Kathleen Sebelius' legacy on Obamacare: Failure or success?

President Barack Obama (2nd L) applauds after announcing Director of the Office of Management and Budget Sylvia Mathews Burwell (2nd R) as his nominee to replace outgoing Secretary of Health and Human Services Kathleen Sebelius (R), during a ceremony in the Rose Garden of the White House in Washington, April 11, 2014. At left is U.S. Vice President Joseph Biden.
With Obamacare's six-month open-enrollment period behind her, Health and Human Services Secretary Kathleen Sebelius announced this week that she would resign. And on Sunday, the secretary denied she was pushed out of her job over the early problems with the health care law's implementation, saying it was simply a "logical time to leave."

"The president and I began to talk, you know, after the first of the year," Sebelius said in an interview that aired Sunday on NBC's "Meet the Press." "And I went back to him in early March and said, 'You know, I'm really optimistic we're going to meet the targets and the enrollment is good, the site is working well. I think once we finish this first chapter you really should begin to look for the next secretary who can be here through the end of your term.'"

Sebelius said President Obama knew asking her to stay was not an option. "I thought it was fair to either commit until January of 2017 or leave with enough time that he would get a strong, competent leader," she said.

Whatever the motivation behind it, her announcement ignited a fresh debate about her record in overseeing the implementation of a law that's considered the president's most significant domestic policy achievement. Obamacare's supporters offered qualified praise for the secretary's tenure, saying that despite the initial problems with the website governing the law's insurance exchanges, the end result -- 7.5 million insurance enrollees, according to the administration -- speaks for itself.

Obamacare's opponents, though, lashed Sebelius on her way out the door, continuing to pan the law as an example of government failure and renewing their demands for full repeal.

Sebelius "gave a lot of good service to the president and to the country," said Sen. Sheldon Whitehouse, D-R.I., on "Fox News Sunday." "She was there nearly six years and in an extremely tough job at a very consequential time through the whole health care bill and through the rollout with all these malfunctions."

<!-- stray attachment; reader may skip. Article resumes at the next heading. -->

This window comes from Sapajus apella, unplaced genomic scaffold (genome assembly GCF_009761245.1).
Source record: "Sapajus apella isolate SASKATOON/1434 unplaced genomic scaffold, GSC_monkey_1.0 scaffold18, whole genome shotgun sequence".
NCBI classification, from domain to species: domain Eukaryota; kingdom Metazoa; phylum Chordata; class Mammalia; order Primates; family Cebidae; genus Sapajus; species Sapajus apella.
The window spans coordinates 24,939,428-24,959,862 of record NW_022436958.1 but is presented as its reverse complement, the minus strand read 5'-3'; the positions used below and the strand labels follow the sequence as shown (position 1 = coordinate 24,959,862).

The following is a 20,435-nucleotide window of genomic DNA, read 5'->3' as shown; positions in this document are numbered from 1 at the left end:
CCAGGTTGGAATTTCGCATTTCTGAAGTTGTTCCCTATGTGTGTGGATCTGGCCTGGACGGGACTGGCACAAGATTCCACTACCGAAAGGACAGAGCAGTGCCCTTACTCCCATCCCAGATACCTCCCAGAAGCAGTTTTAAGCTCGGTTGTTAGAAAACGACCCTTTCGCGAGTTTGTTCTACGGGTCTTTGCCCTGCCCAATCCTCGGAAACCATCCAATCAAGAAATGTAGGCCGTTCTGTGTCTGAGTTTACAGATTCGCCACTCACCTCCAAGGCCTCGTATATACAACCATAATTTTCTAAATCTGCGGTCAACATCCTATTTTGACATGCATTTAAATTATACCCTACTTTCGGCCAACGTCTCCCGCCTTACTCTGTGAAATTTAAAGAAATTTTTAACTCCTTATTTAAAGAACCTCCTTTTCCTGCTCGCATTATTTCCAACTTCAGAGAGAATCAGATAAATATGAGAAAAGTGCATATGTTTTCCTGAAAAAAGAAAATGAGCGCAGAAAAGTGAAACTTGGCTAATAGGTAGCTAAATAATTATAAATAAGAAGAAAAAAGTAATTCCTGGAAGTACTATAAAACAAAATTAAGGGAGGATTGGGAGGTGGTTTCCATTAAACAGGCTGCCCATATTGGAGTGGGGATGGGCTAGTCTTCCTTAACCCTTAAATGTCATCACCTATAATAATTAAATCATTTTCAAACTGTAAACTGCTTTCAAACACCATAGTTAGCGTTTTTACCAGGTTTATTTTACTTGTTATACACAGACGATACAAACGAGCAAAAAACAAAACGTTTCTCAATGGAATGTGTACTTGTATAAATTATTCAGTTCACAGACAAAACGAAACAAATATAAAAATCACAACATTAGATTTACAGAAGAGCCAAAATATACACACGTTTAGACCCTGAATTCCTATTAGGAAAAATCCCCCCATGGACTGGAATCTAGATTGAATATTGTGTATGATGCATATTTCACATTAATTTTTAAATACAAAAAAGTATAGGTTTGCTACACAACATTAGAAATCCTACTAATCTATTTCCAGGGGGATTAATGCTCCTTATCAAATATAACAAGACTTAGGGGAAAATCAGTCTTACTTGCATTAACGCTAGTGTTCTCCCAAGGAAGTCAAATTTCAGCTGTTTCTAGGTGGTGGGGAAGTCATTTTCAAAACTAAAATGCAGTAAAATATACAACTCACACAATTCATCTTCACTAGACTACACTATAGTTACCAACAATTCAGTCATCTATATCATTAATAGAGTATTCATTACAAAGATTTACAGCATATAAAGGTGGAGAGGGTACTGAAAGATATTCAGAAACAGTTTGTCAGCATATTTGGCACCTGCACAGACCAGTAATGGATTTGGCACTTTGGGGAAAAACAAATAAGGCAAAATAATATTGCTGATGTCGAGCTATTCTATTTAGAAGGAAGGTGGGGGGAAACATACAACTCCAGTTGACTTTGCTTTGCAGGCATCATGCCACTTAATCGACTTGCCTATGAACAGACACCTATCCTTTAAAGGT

That said, he added, "I think it probably is a good thing to have a new face going forward."

Sebelius "accomplished what she had to accomplish," said Rep. Elijah Cummings, D-Md on "Face the Nation." "She set a goal of seven million signed up for private health care. She got 7.5 million. Three million others expanded Medicaid. She's accomplished a lot with regards to health care disparities, women's health. And she has brought us...closer to an HIV/AIDS free generation than anyone. So she's accomplished a lot."

Cummings said the website problems were a "significant problem" that Sebelius was assiduous in fixing, and that they would ultimately be only a "footnote in history."

Flanked by Sebelius during an event in the Rose Garden on Friday, the president himself offered a glowing review of her performance, saying she would "go down in history" for her role in expanding health insurance coverage.

There were "problems" initially, Mr. Obama conceded, but "under Kathleen's leadership, her team at HHS turned the corner, got it fixed, got the job done, and the final score speaks for itself. There are 7.5 million people across the country that have the security of health insurance, most of them for the very first time, and that's because of the woman standing here beside me."

Republicans, though, weren't going to let a resignation stand in the way of their continued indictment of Obamacare.

"No, it's not going to quiet the controversy" over the law, Rep. Marsha Blackburn, R-Tenn., said of Sebelius' resignation on "Face the Nation." "I think it's quite the opposite. What it has done is to elevate some of the concerns."

Blackburn said the president's nomination of Sylvia Mathews Burwell to replace Sebelius was an interesting choice, given Burwell's current role as the director of the Office of Management and Budget.

"They know they've got a math problem with Obamacare," she explained. "The numbers are not going to work out so that the program is actuarially sound, and they're going to have to have somebody to kind of spin the numbers."

Blackburn predicted Republicans would continue their drive to "repeal and replace" the law.

Sen. Ted Cruz, R-Texas, told NBC that Sebelius' resignation "is the latest indication of just what a disaster Obamacare is."

"Obamacare is the most disastrous, the most damaging piece of legislation in modern times," he said. "And I believe she resigned because Senate Democrats are scared" of getting trounced in the 2014 midterm elections.